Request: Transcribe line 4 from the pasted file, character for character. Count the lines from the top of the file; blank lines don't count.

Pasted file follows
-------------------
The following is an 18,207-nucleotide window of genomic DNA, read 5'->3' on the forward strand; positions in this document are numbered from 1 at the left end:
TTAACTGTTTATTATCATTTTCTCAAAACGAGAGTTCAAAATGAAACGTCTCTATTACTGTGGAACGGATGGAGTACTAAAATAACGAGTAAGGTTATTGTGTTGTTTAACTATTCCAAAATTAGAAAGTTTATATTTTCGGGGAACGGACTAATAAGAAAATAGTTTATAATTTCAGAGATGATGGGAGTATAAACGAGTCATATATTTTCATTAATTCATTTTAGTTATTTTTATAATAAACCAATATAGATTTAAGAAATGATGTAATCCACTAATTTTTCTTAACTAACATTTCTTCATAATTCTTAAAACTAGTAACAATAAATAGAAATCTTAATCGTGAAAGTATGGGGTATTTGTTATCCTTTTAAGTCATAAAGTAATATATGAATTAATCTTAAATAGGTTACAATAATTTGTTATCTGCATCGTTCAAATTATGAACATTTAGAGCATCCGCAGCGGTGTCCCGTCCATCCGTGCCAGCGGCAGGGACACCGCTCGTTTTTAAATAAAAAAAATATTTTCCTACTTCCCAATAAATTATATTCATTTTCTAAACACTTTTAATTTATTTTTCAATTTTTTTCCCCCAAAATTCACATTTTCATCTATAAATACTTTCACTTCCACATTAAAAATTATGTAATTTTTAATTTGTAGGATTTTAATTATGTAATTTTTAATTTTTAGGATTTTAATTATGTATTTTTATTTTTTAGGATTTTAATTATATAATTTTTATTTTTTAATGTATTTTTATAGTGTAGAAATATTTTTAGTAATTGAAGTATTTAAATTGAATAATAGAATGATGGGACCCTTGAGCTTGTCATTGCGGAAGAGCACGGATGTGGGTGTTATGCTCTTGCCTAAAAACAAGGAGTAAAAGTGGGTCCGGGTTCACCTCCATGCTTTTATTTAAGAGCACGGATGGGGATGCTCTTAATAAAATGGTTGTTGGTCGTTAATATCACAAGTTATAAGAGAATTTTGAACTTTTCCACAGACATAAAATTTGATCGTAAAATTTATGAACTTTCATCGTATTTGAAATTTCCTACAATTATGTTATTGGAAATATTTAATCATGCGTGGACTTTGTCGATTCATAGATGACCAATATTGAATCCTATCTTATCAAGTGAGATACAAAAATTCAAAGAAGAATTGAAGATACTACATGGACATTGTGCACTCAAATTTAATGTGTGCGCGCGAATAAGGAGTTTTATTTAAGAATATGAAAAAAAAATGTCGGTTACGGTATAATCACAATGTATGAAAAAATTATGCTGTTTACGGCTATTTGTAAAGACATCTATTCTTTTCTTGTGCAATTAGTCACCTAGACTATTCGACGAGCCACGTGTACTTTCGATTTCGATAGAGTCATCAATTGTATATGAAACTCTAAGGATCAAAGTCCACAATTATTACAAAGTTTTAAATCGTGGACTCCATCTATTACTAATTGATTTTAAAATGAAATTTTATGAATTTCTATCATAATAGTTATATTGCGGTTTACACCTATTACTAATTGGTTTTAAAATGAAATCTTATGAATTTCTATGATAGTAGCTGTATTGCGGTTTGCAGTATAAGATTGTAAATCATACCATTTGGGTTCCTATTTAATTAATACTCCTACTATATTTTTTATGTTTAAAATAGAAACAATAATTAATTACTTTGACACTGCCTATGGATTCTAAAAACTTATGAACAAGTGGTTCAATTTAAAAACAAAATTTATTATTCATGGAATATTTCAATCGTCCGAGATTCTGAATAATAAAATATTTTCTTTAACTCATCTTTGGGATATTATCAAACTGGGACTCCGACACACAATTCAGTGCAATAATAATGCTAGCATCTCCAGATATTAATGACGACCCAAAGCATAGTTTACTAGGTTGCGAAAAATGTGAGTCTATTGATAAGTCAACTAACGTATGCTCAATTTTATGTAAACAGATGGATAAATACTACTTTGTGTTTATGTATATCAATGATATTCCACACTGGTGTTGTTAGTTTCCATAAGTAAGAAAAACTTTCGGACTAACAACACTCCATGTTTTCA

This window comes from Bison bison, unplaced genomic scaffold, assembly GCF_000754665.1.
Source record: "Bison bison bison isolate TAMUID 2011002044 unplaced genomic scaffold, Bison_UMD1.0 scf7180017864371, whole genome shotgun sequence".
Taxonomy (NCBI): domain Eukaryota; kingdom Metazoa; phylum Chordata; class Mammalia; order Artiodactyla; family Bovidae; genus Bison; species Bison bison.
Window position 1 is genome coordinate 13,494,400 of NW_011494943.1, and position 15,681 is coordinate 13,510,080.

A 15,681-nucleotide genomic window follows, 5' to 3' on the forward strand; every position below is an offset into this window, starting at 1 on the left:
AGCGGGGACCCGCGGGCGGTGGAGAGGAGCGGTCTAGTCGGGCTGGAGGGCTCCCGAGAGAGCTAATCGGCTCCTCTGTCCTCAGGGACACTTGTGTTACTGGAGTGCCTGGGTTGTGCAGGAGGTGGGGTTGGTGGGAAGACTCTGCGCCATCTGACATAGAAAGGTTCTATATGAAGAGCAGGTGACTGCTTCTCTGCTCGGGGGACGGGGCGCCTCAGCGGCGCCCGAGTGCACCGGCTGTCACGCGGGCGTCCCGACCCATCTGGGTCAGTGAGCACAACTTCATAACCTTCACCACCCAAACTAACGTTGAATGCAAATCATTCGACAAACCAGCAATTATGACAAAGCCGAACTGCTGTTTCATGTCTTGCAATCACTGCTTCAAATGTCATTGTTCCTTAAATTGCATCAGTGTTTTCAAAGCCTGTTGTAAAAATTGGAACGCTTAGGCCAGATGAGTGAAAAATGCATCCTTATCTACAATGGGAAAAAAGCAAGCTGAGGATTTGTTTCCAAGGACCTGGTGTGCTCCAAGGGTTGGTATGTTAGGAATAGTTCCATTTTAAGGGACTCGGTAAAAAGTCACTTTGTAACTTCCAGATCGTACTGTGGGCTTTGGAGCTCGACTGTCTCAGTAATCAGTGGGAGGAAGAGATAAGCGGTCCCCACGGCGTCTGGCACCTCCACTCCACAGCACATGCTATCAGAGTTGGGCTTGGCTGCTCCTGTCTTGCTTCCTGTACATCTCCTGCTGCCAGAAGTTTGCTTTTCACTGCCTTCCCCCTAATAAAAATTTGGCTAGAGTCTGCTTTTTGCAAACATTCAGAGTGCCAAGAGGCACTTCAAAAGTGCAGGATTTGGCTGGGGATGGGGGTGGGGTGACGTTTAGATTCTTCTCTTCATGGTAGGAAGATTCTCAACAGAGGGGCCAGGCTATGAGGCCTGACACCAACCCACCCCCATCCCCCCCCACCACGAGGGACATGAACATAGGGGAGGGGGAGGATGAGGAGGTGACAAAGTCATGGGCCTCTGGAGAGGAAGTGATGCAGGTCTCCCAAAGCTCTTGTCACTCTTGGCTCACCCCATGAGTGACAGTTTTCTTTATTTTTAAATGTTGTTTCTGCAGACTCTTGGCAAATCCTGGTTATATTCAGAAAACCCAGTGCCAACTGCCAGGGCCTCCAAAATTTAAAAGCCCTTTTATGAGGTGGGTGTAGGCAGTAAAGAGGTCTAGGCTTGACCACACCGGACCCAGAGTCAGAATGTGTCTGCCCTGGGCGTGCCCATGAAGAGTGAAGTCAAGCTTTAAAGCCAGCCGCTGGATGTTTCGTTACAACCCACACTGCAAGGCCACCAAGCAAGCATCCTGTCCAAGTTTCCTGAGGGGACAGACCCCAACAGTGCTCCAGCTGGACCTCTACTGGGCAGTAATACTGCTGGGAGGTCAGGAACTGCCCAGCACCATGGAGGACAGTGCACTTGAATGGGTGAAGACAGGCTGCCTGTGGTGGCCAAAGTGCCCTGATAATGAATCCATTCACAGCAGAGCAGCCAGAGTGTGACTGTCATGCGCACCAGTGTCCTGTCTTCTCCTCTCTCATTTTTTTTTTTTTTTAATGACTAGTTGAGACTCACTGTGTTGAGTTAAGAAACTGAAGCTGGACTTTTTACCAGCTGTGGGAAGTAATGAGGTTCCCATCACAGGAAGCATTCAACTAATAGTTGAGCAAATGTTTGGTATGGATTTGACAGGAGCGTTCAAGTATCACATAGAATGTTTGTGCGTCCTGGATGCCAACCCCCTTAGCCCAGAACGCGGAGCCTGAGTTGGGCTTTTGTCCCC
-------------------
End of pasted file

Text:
Source record: "Bison bison bison isolate TAMUID 2011002044 unplaced genomic scaffold, Bison_UMD1.0 scf7180017864371, whole genome shotgun sequence".